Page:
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# Varying regularization in Multi-layer Perceptron#

A comparison of different values for regularization parameter ‘alpha’ on synthetic datasets. The plot shows that different alphas yield different decision functions.

Alpha is a parameter for regularization term, aka penalty term, that combats overfitting by constraining the size of the weights. Increasing alpha may fix high variance (a sign of overfitting) by encouraging smaller weights, resulting in a decision boundary plot that appears with lesser curvatures. Similarly, decreasing alpha may fix high bias (a sign of underfitting) by encouraging larger weights, potentially resulting in a more complicated decision boundary.

```
# Authors: The scikit-learn developers
# SPDX-License-Identifier: BSD-3-Clause
import numpy as np
from matplotlib import pyplot as plt
from matplotlib.colors import ListedColormap
from sklearn.datasets import make_circles, make_classification, make_moons
from sklearn.model_selection import train_test_split
from sklearn.neural_network import MLPClassifier
from sklearn.pipeline import make_pipeline
from sklearn.preprocessing import StandardScaler
h = 0.02 # step size in the mesh
alphas = np.logspace(-1, 1, 5)
classifiers = []
names = []
for alpha in alphas:
classifiers.append(
make_pipeline(
StandardScaler(),
MLPClassifier(
solver="lbfgs",
alpha=alpha,
random_state=1,
max_iter=2000,
early_stopping=True,
hidden_layer_sizes=[10, 10],
),
)
)
names.append(f"alpha {alpha:.2f}")
X, y = make_classification(
n_features=2, n_redundant=0, n_informative=2, random_state=0, n_clusters_per_class=1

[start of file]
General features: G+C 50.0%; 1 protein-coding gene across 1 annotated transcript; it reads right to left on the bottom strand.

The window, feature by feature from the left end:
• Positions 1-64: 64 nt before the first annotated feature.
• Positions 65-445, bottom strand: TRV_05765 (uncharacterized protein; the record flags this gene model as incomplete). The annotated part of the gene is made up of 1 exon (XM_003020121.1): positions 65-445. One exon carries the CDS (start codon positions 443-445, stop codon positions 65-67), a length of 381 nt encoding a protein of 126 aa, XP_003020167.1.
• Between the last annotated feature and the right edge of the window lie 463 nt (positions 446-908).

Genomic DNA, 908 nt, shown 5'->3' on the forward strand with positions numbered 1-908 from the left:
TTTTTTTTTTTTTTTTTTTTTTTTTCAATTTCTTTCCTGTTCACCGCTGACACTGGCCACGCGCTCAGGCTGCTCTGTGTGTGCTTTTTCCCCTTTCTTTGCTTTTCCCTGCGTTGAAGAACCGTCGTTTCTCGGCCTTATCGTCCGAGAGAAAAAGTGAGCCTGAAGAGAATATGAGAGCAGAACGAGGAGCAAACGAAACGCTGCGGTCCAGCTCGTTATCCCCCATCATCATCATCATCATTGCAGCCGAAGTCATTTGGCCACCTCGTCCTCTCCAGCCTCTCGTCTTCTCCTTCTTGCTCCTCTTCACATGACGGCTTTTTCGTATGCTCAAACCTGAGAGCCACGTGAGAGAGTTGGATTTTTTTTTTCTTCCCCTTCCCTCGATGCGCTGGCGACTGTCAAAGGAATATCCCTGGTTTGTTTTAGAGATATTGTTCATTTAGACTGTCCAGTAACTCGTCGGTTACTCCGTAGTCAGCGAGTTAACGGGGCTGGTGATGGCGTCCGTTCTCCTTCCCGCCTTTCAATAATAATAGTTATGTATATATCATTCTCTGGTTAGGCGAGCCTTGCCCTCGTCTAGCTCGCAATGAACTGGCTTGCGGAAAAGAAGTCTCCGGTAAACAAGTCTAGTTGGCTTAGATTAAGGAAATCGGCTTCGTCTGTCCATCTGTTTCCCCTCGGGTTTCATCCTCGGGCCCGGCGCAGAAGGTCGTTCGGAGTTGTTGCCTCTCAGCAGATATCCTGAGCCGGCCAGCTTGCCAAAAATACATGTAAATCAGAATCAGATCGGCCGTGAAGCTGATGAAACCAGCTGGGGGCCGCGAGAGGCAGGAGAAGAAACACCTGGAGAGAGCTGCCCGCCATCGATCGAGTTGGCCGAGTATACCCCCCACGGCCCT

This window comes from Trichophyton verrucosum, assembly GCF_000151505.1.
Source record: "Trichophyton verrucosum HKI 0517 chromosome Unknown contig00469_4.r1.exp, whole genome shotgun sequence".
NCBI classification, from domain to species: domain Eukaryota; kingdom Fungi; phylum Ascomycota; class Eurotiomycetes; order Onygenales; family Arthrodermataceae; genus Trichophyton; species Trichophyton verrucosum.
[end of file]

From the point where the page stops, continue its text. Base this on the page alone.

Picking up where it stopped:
)
rng = np.random.RandomState(2)
X += 2 * rng.uniform(size=X.shape)
linearly_separable = (X, y)
datasets = [
make_moons(noise=0.3, random_state=0),
make_circles(noise=0.2, factor=0.5, random_state=1),
linearly_separable,
]
figure = plt.figure(figsize=(17, 9))
i = 1
# iterate over datasets
for X, y in datasets:
# split into training and test part
X_train, X_test, y_train, y_test = train_test_split(
X, y, test_size=0.4, random_state=42
)
x_min, x_max = X[:, 0].min() - 0.5, X[:, 0].max() + 0.5
y_min, y_max = X[:, 1].min() - 0.5, X[:, 1].max() + 0.5
xx, yy = np.meshgrid(np.arange(x_min, x_max, h), np.arange(y_min, y_max, h))
# just plot the dataset first
cm = plt.cm.RdBu
cm_bright = ListedColormap(["#FF0000", "#0000FF"])
ax = plt.subplot(len(datasets), len(classifiers) + 1, i)
# Plot the training points
ax.scatter(X_train[:, 0], X_train[:, 1], c=y_train, cmap=cm_bright)
# and testing points
ax.scatter(X_test[:, 0], X_test[:, 1], c=y_test, cmap=cm_bright, alpha=0.6)
ax.set_xlim(xx.min(), xx.max())
ax.set_ylim(yy.min(), yy.max())
ax.set_xticks(())
ax.set_yticks(())
i += 1
# iterate over classifiers
for name, clf in zip(names, classifiers):
ax = plt.subplot(len(datasets), len(classifiers) + 1, i)
clf.fit(X_train, y_train)
score = clf.score(X_test, y_test)
# Plot the decision boundary. For that, we will assign a color to each
# point in the mesh [x_min, x_max] x [y_min, y_max].
if hasattr(clf, "decision_function"):
Z = clf.decision_function(np.column_stack([xx.ravel(), yy.ravel()]))
else:
Z = clf.predict_proba(np.column_stack([xx.ravel(), yy.ravel()]))[:, 1]
# Put the result into a color plot
Z = Z.reshape(xx.shape)
ax.contourf(xx, yy, Z, cmap=cm, alpha=0.8)
# Plot also the training points
ax.scatter(
X_train[:, 0],
X_train[:, 1],
c=y_train,
cmap=cm_bright,
edgecolors="black",
s=25,
)
# and testing points
ax.scatter(
X_test[:, 0],
X_test[:, 1],
c=y_test,
cmap=cm_bright,
alpha=0.6,
edgecolors="black",
s=25,
)
ax.set_xlim(xx.min(), xx.max())
ax.set_ylim(yy.min(), yy.max())
ax.set_xticks(())
ax.set_yticks(())
ax.set_title(name)
ax.text(
xx.max() - 0.3,
yy.min() + 0.3,
f"{score:.3f}".lstrip("0"),
size=15,
horizontalalignment="right",
)
i += 1
figure.subplots_adjust(left=0.02, right=0.98)
plt.show()
```

**Total running time of the script:** (0 minutes 2.201 seconds)

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